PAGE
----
Pots and pans with nonstick surfaces have become very popular due to their easy clean-up and their ability to cook with minimal amounts of butter or oil. The interior of these pans are chemically coated with a material that prevents foods from sticking to them, but they must be properly maintained in order to protect this coating (and prevent it from breaking down into your food).
- Promote healthy cooking
- Easy to clean
- Generally lightweight
- Can find affordable sets
- Must avoid very high heat to preserve nonstick integrity
- Cannot use metal utensils or anything that would scratch the surface
- Cannot use scrub pads to clean; must use soft sponges or brushes
Ceramic pots and pans are another type of nonstick cookware, but are made without the potentially harmful chemicals found in regular nonstick pots and pans. Ceramic cookware is relatively new on the market but is growing in popularity thanks to its environmentally friendly approach to nonstick cooking.
- Nonstick interiors are easy to clean and require minimal fats
- Come in a variety of colors and finishes
- Should avoid high heat to maintain nonstick finish
- Must clean off very well after each use to avoid oil build-up (which ruins the surface)
What Pot and Pan Material Is Right for Me?
As you’ve just read, pots and pans are made from a variety of different materials. When deciding what is right for you, consider what you value most:
- If you want easy clean up, choose a nonstick coating.
- If you want something affordable, consider aluminum.
- If you’re looking for a display-worthy finish, go with copper.
- If you want something indestructible, order cast-iron.
- If you need professional-level durability, stick with stainless steel.
What Are The Different Styles of Pots and Pans?
1. Sauté Pan
This is your most basic and versatile pan. It has straight sides and a large surface area to touch the heat. It is ideal for cooking meats and sautéeing vegetables. You should register for at least one of these Sauce & Saute Pans.
2. Skillet (or Fry Pan)
Skillets, also known as fry pans, are different from sauté pans in their shape. These have sloping sides so it’s easier to stir ingredients and cook food slower, making them ideal for preparing foods like scrambled eggs and stir fry. If you like easy cooking where you can mix and heat all at the same time, this is the pan for you. Browse our collection of skillets.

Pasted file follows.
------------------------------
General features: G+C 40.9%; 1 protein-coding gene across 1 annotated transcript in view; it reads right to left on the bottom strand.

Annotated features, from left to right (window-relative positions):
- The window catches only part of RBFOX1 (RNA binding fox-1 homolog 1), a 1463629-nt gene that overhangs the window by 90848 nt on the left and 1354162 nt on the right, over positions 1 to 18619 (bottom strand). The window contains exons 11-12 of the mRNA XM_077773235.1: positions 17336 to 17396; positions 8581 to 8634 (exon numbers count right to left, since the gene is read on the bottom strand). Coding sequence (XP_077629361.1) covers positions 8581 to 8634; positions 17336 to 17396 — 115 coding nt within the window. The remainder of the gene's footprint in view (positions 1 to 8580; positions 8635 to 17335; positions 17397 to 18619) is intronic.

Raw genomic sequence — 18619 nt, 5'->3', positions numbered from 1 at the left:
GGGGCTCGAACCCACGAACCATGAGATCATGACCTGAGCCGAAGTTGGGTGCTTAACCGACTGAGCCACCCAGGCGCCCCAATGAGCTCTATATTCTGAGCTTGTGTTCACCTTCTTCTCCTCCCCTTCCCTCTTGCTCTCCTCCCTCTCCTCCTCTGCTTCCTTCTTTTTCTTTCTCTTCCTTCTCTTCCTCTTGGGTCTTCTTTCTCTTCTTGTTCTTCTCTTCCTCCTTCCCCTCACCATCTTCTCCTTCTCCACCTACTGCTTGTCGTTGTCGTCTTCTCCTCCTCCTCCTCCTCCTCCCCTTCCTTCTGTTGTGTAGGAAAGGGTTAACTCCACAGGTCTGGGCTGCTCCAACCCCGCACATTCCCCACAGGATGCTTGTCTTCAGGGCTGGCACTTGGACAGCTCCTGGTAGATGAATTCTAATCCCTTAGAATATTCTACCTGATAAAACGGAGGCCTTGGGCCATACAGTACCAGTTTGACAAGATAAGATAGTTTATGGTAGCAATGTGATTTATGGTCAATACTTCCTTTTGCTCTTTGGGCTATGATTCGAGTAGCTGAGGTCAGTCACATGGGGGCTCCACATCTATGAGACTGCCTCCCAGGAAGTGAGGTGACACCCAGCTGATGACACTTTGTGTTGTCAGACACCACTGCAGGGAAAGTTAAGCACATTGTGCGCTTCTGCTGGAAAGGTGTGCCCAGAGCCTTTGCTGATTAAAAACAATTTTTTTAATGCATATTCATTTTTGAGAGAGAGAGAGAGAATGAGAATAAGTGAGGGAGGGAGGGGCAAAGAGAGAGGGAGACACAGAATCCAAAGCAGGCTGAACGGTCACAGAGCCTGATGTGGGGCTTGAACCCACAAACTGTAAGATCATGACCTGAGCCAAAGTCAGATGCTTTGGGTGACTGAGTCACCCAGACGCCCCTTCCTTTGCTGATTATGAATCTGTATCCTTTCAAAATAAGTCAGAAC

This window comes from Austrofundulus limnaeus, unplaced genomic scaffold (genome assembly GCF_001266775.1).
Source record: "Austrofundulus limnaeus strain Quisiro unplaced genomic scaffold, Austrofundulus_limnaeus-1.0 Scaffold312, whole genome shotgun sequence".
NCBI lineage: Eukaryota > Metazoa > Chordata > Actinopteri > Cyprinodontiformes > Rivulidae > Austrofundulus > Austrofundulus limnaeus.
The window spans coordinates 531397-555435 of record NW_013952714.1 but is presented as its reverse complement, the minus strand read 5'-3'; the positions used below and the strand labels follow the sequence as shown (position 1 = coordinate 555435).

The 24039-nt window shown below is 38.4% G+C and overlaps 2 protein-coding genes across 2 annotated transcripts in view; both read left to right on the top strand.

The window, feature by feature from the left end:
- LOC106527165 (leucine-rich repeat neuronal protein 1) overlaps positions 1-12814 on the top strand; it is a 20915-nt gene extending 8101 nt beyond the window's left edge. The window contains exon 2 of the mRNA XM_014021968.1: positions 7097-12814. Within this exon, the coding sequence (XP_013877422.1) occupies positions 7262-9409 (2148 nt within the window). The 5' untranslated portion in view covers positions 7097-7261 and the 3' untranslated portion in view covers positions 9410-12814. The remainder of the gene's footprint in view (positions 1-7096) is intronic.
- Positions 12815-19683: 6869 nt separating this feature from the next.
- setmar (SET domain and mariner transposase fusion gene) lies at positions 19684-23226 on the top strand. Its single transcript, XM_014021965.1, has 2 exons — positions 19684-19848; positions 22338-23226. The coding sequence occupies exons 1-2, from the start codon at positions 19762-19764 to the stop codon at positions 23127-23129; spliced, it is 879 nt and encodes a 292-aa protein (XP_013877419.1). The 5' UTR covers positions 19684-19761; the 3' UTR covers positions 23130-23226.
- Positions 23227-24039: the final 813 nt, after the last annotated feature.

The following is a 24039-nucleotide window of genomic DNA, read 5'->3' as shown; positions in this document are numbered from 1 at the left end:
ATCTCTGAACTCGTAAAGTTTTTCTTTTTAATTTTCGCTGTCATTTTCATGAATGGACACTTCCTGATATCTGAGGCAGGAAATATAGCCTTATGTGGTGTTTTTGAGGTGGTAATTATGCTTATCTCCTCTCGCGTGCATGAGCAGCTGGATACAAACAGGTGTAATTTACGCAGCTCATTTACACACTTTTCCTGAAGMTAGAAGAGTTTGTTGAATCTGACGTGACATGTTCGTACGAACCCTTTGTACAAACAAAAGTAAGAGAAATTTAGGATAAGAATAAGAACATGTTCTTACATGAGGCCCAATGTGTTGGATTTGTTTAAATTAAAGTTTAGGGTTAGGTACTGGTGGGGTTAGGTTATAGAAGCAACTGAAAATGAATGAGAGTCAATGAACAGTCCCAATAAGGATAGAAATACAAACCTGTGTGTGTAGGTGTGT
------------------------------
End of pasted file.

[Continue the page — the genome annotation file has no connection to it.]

3. Grill Pan
This is a more specialty piece of cookware. It is perfect for getting authentic outdoor grilling flavor and appearance on an indoor stove. If you love a smokey taste and sear marks on your beef and vegetables, you will love this pan. This grill pan from Lodge](https://zola.app.link/eHihVjjt52) in seven different states in 2018! Check out all of our grill pans.
This pan is deep and very rounded, perfect for making reductions. If you and your fiancé(e) eat a lot of Italian cuisine, you need this pan: one of its most common uses is for boiling water to cook pasta. It can also be used to simmer vegetables, heat up liquids, and make sauces. This version from Calphalon has a straining cover with pour spouts, making it even easier to perfect your Marinara, or check out many other options of pans.
5. Large Stock Pot
This is another very versatile piece of cookware. A large pot made from thinner metal, this pot is perfect for stewing soups, making large batches of sauce, or boiling large vegetables. Browse our selection of stock pot options—if you cook for large groups often, this will definitely come in handy.
6. Dutch Oven
This weighty, lidded pot competes for cabinet space with a stock pot, so you should weigh the pros and cons of each to decide which you’d rather own. A dutch oven is much heavier than a stock pot since it is made from thicker material, and is a bit smaller. However, it is more versatile. Dutch ovens can be used on a stove top as well as in an oven, and can cook just about any stew, meat, vegetable, and even some breads. Cult classic brand Le Creuset’s Dutch Oven is known for its colorful options of cast-iron enamels and its longevity; it’s a kitchen keepsake that will last you a lifetime. View all of our dutch ovens.
7. Roasting Pan
If you plan to host Thanksgiving or other holiday dinners, a roasting pan is a must. Even if you’re just a big fan of making roasted chicken for a quiet date night in, a roasting pan is a kitchenware essential that will elevate your oven game and expand your cooking repertoire. Shop for roasting pans (hint: a nonstick interior will make for easy clean-up).
A wok is a large, deep-sided fry pan that provides the maximum amount of cooking surface for ingredients like vegetables and thin cuts of protein that should be tossed quickly on high heat. If you’re a busy person who still likes to cook at home, making this type of stir fry meal is a lifesaver. You’ll never know how you lived without a wok once you incorporate this beginner’s essential into your cookware rotation, so choose one for your registry now.
Now that you’re no longer a beginner on the subject of pots and pans, register for these kitchen essentials by browsing our full collection of cookware below.
Don’t want to register for each pot and pan individually? Check out our collection of cookware sets.